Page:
The branch librarian and I at the public library that I used to work at had a long-standing joke: “There are simply some things that you can’t learn in library school.”
Mostly, this had to do with experiences with patrons (or event planning), because spending time in a classroom is probably not going to teach you how to deal with an irate patron who demands to know why they’re #203 on the waiting list and why the library isn’t ordering 203 copies of the newest best-seller. (That’s what summer internships are for.)
Anecdotes aside, I’m not trying to say that classroom teaching isn’t important because it very obviously is, but that learning takes all forms.
This brings me to the readings we did this week from How People Learn on learning in schools. For most of us, we’ve been in school for somewhere around sixteen or so years, and we were sent there specifically to learn (I know, stating the obvious). How we learned obviously depended on the class and teacher, but the ultimate goal was to know more about that subject than when you walked in at the beginning of the year. But how many times did we learn and understand?
I attended a public school system with a rather good reputation, but over half of my classes, by my estimate, were strictly on regurgitation of facts: here’s the lecture, the study guide, and an exam two weeks later. I’ve only had a handful of classes that weren’t (most in college), and those were the best classes I ever had. My freshman year of college showed me that I was expected to have opinions and be able to talk critically about texts, not just be able to regurgitate what I read about. That was interesting and (unfortunately) foreign to me. One of the first exams I took as an undergrad was shocking, because I had memorized all of the facts quite well, but I wasn’t prepared to apply what I had learned.
The one thing the readings really emphasize is that a student has to do a variety of things to be both learning and understanding: a grasp of the hard, basic facts, an understanding of the context of the framework in which those facts are found, and then the ability retrieve and correctly apply those facts. This is the difference between learning and having usable knowledge; usable knowledge means that you’ll be able to retrieve and apply what you’re learning. I think in many ways, I’m a bad example of usable knowledge because I have an excellent memory. I can memorize facts in a textbook and tell you what page that fact was on, what heading it was under, what diagram was near it, and pretty accurately where, exactly, that fact was on the page. But I’m not going to remember that fact a week later, and I’ll certainly never be able to apply it. I can memorize with the best of them and appear to be learning even though I haven’t learned a thing.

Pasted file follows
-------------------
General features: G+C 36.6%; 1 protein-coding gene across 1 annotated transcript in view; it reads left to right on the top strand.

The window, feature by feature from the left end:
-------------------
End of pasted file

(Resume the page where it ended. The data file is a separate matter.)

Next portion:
One of the worst teachers I ever had was for 11th grade Honors Chemistry. He was an affable sort of fellow; in fact, I enjoyed a great many conversations with him at lunch time or before class, but he was fresh out of graduate school and automatically assumed that every student in his class had an interest in chemistry, while in reality, out of 24 or so students, probably only 4 or 5 had a real interest; for the rest of us, we were in there because that was the prescribed path we had been set: biology, physics, and then chemistry. He assumed we all loved it and so gave us complex formulas to memorize because that’s what he loved. His exams consisted of multiple-choice questions for the most part, and if there were word problems, he told us what formulas to use to solve them. We weren’t taught the broad concepts and weren’t being taught how to apply what we were supposed to be learning. Quite simply, throughout that year, I learned, but I didn’t understand.
Conversely, one of my best learning experiences was in 7th grade, during the “Africa unit.” All the core classes were in on it; in English we wrote a journal about our adventures, in Math we calculated the distance we needed to travel per day to make it to our destination, in Science we studied the fauna and flora, and in Geography, we studied the different climates and different cultures. We decorated the entire seventh grade wing with maps and drawings (my drawings of meerkats were legendary), so that while we were in school, we were, in essence, in Africa. We weren’t just memorizing African countries or writing a paper on it, we were engaging in our learning. I can still tell you a lot about Africa but not a thing about chemistry.
Interesting to note all of this, but how, exactly, do it connect to libraries? I’ll admit that I don’t have a lot of experience in instructional librarianship (with the exception of demonstrating the Dewey Decimal a time or two to kids and sometimes adults). And I’ll also admit that I’m really not sure. Perhaps this is something that I’m going to have to think about and is something that I’ll learn over the course of the semester and my career.